Editor’s Note: In September 2020, Rotary formed a task force charged with assessing the current status of diversity, equity, and inclusion (DEI) in Rotary and shaping a comprehensive action plan to help us further value and live those principles throughout the organization. This is the latest in a series of blog posts from DEI Task Force members reflecting on their work on the committee and why it is critical for the organization.
Sunghee Nam received her doctorate in Education from Yeungnam University in 2001 and is currently the president of Daegu Health College. She is a founding member and past president of the Rotary Club of Daegu-Sooryeon and has held various leadership positions at both the club and district level. She is currently RI President’s Representative for District 3610. Read her full bio
Q. In 2005-06, you became the first female district governor in Korea, serving District 3700. Can you talk about your path to get there?
Sunghee Nam: I joined Rotary in 1998 and attended the district conference a few months later. That year’s district governor was former RI Director Chang-gon Lim. He received a standing ovation whenever he got up to speak, and it made me think about the respect he was given because he was willing to serve others for a year at the expense of everything else. I decided I wanted to be district governor someday.
I began to work hard in Rotary, serving as club president twice. We increased our membership and giving to The Rotary Foundation and received recognition as an outstanding club. When the process began to elect a governor for 2004-05, I felt it would be ideal to have the first female district governor in Korea’s history during Rotary’s 100th anniversary. I spoke to leaders in my district, and they agreed. But they also felt it was important to build consensus across districts in Korea. Many of the other governors were in their 70s, and as I was in my 40s, they felt the timing wasn’t right.
But a year later, I was nominated for governor. Although I was disappointed not to serve during the centennial, I made it my motto that we were beginning the next 100 years with an increase of women in leadership.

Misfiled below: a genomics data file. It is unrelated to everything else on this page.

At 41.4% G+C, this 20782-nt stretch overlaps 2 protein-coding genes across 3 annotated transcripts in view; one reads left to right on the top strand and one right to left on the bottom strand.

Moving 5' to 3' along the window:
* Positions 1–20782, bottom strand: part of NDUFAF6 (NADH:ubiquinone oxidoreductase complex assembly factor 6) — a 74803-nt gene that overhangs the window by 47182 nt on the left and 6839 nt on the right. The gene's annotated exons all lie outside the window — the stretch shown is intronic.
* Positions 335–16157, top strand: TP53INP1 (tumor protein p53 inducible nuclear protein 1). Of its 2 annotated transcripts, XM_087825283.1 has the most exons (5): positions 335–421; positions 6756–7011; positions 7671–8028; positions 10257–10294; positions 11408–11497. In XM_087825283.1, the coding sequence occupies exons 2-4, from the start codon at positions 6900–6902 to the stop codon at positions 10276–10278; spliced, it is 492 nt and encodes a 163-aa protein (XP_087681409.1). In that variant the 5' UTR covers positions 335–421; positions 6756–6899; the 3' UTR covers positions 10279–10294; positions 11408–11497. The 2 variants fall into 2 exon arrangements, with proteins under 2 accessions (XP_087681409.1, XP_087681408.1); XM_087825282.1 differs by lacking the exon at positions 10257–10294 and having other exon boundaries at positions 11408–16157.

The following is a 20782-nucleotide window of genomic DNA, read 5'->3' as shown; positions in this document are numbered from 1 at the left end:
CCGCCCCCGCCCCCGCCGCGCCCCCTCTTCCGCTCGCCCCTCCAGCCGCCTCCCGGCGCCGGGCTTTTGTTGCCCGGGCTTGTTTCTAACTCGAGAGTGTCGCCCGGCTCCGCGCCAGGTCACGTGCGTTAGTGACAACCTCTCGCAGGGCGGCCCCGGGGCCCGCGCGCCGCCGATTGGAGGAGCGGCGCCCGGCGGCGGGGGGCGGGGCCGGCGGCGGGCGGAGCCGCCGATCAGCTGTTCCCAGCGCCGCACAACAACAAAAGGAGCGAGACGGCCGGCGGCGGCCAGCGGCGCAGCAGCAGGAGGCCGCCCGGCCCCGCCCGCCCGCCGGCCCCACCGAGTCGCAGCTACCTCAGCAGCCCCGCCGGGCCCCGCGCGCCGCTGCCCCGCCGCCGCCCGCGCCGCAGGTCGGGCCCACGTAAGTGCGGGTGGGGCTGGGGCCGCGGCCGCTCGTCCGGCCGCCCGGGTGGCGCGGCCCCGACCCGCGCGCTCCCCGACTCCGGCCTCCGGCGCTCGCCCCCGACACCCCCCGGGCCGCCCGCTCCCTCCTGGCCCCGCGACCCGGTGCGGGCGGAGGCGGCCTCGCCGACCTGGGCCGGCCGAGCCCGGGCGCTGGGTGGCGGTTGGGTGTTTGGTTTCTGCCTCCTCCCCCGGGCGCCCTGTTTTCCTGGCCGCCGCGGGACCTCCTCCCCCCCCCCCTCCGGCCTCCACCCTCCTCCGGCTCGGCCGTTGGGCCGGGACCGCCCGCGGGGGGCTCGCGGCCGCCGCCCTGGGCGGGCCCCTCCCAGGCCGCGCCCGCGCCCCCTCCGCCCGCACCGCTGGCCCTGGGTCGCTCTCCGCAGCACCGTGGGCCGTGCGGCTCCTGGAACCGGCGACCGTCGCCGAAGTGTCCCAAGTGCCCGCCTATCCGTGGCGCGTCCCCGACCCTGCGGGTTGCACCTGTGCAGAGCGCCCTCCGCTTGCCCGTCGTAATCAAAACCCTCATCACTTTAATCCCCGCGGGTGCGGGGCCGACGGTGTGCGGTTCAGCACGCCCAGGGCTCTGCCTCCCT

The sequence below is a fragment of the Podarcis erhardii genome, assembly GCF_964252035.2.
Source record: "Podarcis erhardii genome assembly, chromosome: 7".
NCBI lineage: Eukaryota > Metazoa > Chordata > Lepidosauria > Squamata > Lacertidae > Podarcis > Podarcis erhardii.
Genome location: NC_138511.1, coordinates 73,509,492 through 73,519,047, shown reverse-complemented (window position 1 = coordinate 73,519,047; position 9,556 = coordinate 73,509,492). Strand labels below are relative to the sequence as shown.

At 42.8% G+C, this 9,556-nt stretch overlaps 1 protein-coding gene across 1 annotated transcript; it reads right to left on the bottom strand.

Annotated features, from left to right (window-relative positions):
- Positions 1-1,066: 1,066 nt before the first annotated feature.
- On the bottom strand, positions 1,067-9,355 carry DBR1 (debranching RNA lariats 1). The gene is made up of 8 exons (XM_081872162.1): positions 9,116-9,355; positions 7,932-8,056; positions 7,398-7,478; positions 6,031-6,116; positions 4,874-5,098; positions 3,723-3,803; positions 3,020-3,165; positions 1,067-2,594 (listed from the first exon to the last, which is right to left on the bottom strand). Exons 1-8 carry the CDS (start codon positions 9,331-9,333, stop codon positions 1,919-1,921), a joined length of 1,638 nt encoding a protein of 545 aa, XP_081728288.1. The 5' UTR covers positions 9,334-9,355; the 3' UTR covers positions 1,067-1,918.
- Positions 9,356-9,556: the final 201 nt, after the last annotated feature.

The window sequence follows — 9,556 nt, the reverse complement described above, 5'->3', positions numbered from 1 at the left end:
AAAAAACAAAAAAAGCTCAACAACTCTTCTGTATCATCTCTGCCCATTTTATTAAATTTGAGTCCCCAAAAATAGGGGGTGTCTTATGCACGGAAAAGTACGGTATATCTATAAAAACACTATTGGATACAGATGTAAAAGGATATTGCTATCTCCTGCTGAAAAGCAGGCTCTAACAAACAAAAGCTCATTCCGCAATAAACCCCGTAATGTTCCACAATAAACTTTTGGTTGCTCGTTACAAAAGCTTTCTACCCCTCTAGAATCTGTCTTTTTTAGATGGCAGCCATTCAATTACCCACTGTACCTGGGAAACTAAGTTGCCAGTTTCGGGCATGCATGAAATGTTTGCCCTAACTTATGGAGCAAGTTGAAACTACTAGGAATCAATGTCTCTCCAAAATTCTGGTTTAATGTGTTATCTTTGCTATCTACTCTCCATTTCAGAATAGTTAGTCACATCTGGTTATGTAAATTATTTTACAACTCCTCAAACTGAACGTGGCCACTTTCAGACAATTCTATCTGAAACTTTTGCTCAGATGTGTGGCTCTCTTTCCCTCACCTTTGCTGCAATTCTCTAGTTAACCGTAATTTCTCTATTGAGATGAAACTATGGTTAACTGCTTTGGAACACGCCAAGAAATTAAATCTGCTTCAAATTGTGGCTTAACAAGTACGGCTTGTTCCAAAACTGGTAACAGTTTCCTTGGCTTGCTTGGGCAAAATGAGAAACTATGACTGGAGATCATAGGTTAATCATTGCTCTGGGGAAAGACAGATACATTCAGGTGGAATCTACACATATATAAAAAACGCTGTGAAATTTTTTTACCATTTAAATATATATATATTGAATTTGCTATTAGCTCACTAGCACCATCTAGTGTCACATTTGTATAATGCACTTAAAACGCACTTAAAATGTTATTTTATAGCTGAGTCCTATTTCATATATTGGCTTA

Q: How has your example inspired other women to seek leadership positions in Korea?
Sunghee Nam: A month or two after I was nominated as governor, another woman was also nominated as governor in District 3690. Suddenly, Rotary had two women governors in Korea. Each district began to form active women’s committees. I was invited to training programs and traveled all over the country giving speeches.
I knew it was important to take the right steps because as the first Korean woman governor, I would be viewed as a role model. I worked hard and later served as a training leader for the International Assembly. I continued to donate thousands every year to the Foundation.
When I visited our sister district in Japan, people were surprised to learn I was governor. Even now, women make up only about 6% of membership in Japan. But in 2007-08, Japan had its first female district governor, and I believe that decision was influenced by the fact that Korea had nominated female district governors.
Q: You are a member of RI’s DEI Task Force. How does DEI help women in Rotary?
Sunghee Nam: DEI is about recognizing and respecting differences and treating everyone with dignity and respect, allowing everyone’s voices to be heard, and providing equitable opportunities for fellowship, service, and leadership. Rotary has emphasized DEI and created a code of conduct to help women – and others in Rotary – feel comfortable within an environment that is collaborative, positive, and healthy for everyone.
When I became governor in my late 40s, most district leaders were in their 70s. When they met me at meetings, they just called me by my full name like I was their daughter. I didn’t feel comfortable, but it was hard for me to raise my voice. With DEI, we are striving to create an environment where everyone, regardless of gender or age, feels comfortable speaking up.
Q: What have you valued most about your service in Rotary?
Sunghee Nam: I often say that the two best decisions I have made in life are the decision to have children and the decision to join Rotary. The fact that someone I love will continue to live on this planet makes a big difference in my life and gives me increased motivation to make the world a better place.
For society to work well, altruistic actions are needed. Rotary is the driving force for people to do unselfish acts around the world and in their communities. We spend our money, time, and energy doing something for other people and for society.
In Rotary, I have helped solve problems and resolve conflicts. I have met people from all walks of life. My world has expanded and I have learned a lot.
Learn more about Rotary’s Diversity, Equity, and Inclusion statement and meet other members of the task force. Join us for the premier broadcast of the Rotary People of Action Champions of Inclusion gala on Saturday, 10 June 2023, at 10:00 a.m. (CST Chicago time) featuring the inspiring stories of our six honorees and other Diversity, Equity, and Inclusion (DEI) thought leaders. Subscribe to our YouTube channel for updates.
Thank you, Sunghee Nam, for stepping boldly into this position. Women Rotarians
Pingback: Korea’s first female district governor speaks about women in leadership - Rotary Club of Medford Oregon